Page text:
How the SECURE Act Interacts With Special Needs Trusts

At the end of  2019, the Setting Every Community Up for Retirement Enhancement Act, (the SECURE Act) was signed into law. The overall objective was to improve access to retirement accounts such as IRAs and 401(k)s to ensure older Americans don’t outlive their assets and continue to receive tax-deferred benefits.

One important impact of the SECURE Act was the elimination of stretch IRAs that allowed people (other than spouses) who inherited an IRA to receive disbursements over their entire lifetimes. Under the new Act, non-spouses who inherit an IRA must receive a full payout of that account within 10 years from the death of the original account holder.

The new timeframe means the recipient of an inherited IRA must take the funds sooner and pay taxes sooner. Under the terms of the SECURE Act, people who have created a large IRA or 401(k) hoping to pass along the tax-deferred benefits for the full length of their beneficiaries’ lives now need to reconsider their estate planning.

An Important Exception to the SECURE Act

The drafters of the SECURE Act realized there are certain situations where the 10-year payout timeframe would cause more harm than good. One of those situations involved retirement accounts left to a person with disabilities. The definition of a person with disabilities under the SECURE Act is the same as the IRS definition. So if your family member has already qualified as a person with disabilities under the IRS rules, they also qualify under the SECURE Act.

Under an exception to the SECURE Act, a person with disabilities can still inherit retirement funds and take “Required Minimum Distributions” (RMDs) over their lifetime, rather than the 10-year time period required of other beneficiaries.

How Does a Special Needs Trust Work Under the SECURE Act?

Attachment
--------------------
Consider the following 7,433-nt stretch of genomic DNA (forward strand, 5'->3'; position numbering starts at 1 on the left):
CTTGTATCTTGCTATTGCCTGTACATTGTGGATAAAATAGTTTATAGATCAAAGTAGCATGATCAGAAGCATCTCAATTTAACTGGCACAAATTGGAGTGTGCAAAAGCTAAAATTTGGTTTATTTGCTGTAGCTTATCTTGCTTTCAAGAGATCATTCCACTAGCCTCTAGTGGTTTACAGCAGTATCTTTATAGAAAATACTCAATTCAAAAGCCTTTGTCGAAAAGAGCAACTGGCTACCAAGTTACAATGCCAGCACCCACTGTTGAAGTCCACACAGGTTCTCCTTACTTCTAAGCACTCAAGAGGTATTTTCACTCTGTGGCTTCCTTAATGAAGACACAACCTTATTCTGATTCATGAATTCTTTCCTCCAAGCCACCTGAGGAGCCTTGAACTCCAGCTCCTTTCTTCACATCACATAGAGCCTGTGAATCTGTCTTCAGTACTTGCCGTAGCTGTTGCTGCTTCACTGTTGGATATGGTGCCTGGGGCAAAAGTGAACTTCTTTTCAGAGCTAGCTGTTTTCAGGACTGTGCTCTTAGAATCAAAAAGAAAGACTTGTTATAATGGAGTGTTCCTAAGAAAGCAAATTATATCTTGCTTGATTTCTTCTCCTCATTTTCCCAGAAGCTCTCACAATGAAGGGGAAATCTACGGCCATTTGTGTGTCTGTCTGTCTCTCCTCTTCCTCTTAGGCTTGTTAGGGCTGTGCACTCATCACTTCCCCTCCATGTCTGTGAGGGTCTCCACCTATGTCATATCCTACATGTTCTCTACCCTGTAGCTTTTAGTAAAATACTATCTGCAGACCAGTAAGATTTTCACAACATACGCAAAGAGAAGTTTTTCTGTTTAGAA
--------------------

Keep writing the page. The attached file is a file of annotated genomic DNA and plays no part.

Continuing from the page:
If an IRA owner intends to leave the IRA funds to a person with special needs, and if a Special Needs Trust is already established for that person, the IRA owner can, and should, designate the Special Needs Trust as the beneficiary of the retirement plan instead of the person individually so as to protect essential government benefits.

Then, upon the death of the original IRA owner, the IRA fund proceeds are paid to the Special Needs Trust where the trustee is obligated to remove from the inherited IRA and pay taxes on the RMDs each year.  Importantly the trustee is not required to spend the money.  They could, instead, take the after tax proceeds and save them in a taxable investment account.  In the alternative they could use the RMD to provide for the care and support of the Trust beneficiary that year, thereby likely reducing the tax burden of the RMD.

Special Needs Planning is Constantly Evolving

Planning for the future of your family member with special needs is a complex and detailed endeavor. A misallocation of funds or using the wrong planning structure can result in the loss of thousands of dollars in family and government benefits for your loved one with special needs. We know you have questions. The compassionate team at Rubin Law has the answers.

Rubin Law is the only law firm in Illinois exclusively limited to providing compassionate special needs legal and future planning to guide our fellow Illinois families of children and adults with intellectual disabilities, developmental disabilities, or mental illness down the road to peace of mind. For more information, email us at or call 866-TO-RUBIN.